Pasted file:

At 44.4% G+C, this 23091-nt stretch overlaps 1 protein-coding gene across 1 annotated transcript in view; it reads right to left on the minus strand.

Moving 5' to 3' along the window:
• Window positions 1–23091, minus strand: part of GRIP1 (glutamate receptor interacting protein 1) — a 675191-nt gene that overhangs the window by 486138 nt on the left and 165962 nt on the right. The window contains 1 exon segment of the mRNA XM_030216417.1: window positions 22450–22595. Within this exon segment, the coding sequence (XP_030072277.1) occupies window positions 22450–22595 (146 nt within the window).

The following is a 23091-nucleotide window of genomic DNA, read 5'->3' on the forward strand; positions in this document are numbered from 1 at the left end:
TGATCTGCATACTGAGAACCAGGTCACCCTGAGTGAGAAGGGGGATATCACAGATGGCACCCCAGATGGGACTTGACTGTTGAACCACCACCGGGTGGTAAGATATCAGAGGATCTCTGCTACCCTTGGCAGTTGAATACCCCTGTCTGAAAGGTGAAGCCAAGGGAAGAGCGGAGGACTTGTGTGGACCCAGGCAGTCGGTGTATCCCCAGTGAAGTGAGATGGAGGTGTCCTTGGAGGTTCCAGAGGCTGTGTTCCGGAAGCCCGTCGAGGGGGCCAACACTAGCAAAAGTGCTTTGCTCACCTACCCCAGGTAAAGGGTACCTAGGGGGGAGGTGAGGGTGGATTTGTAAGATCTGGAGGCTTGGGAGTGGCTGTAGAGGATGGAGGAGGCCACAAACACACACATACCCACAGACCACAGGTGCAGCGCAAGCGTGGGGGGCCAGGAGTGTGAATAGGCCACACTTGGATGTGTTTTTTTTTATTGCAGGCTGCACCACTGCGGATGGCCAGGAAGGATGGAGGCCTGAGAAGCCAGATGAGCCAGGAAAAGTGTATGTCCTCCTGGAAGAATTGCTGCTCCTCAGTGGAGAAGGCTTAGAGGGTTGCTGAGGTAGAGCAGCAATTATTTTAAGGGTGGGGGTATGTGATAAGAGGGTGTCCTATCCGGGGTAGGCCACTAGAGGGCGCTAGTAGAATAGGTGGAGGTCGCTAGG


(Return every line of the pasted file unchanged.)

At 44.4% G+C, this 23091-nt stretch overlaps 1 protein-coding gene across 1 annotated transcript in view; it reads right to left on the minus strand.

Moving 5' to 3' along the window:
• Window positions 1–23091, minus strand: part of GRIP1 (glutamate receptor interacting protein 1) — a 675191-nt gene that overhangs the window by 486138 nt on the left and 165962 nt on the right. The window contains 1 exon segment of the mRNA XM_030216417.1: window positions 22450–22595. Within this exon segment, the coding sequence (XP_030072277.1) occupies window positions 22450–22595 (146 nt within the window).

The following is a 23091-nucleotide window of genomic DNA, read 5'->3' on the forward strand; positions in this document are numbered from 1 at the left end:
TGATCTGCATACTGAGAACCAGGTCACCCTGAGTGAGAAGGGGGATATCACAGATGGCACCCCAGATGGGACTTGACTGTTGAACCACCACCGGGTGGTAAGATATCAGAGGATCTCTGCTACCCTTGGCAGTTGAATACCCCTGTCTGAAAGGTGAAGCCAAGGGAAGAGCGGAGGACTTGTGTGGACCCAGGCAGTCGGTGTATCCCCAGTGAAGTGAGATGGAGGTGTCCTTGGAGGTTCCAGAGGCTGTGTTCCGGAAGCCCGTCGAGGGGGCCAACACTAGCAAAAGTGCTTTGCTCACCTACCCCAGGTAAAGGGTACCTAGGGGGGAGGTGAGGGTGGATTTGTAAGATCTGGAGGCTTGGGAGTGGCTGTAGAGGATGGAGGAGGCCACAAACACACACATACCCACAGACCACAGGTGCAGCGCAAGCGTGGGGGGCCAGGAGTGTGAATAGGCCACACTTGGATGTGTTTTTTTTTATTGCAGGCTGCACCACTGCGGATGGCCAGGAAGGATGGAGGCCTGAGAAGCCAGATGAGCCAGGAAAAGTGTATGTCCTCCTGGAAGAATTGCTGCTCCTCAGTGGAGAAGGCTTAGAGGGTTGCTGAGGTAGAGCAGCAATTATTTTAAGGGTGGGGGTATGTGATAAGAGGGTGTCCTATCCGGGGTAGGCCACTAGAGGGCGCTAGTAGAATAGGTGGAGGTCGCTAGG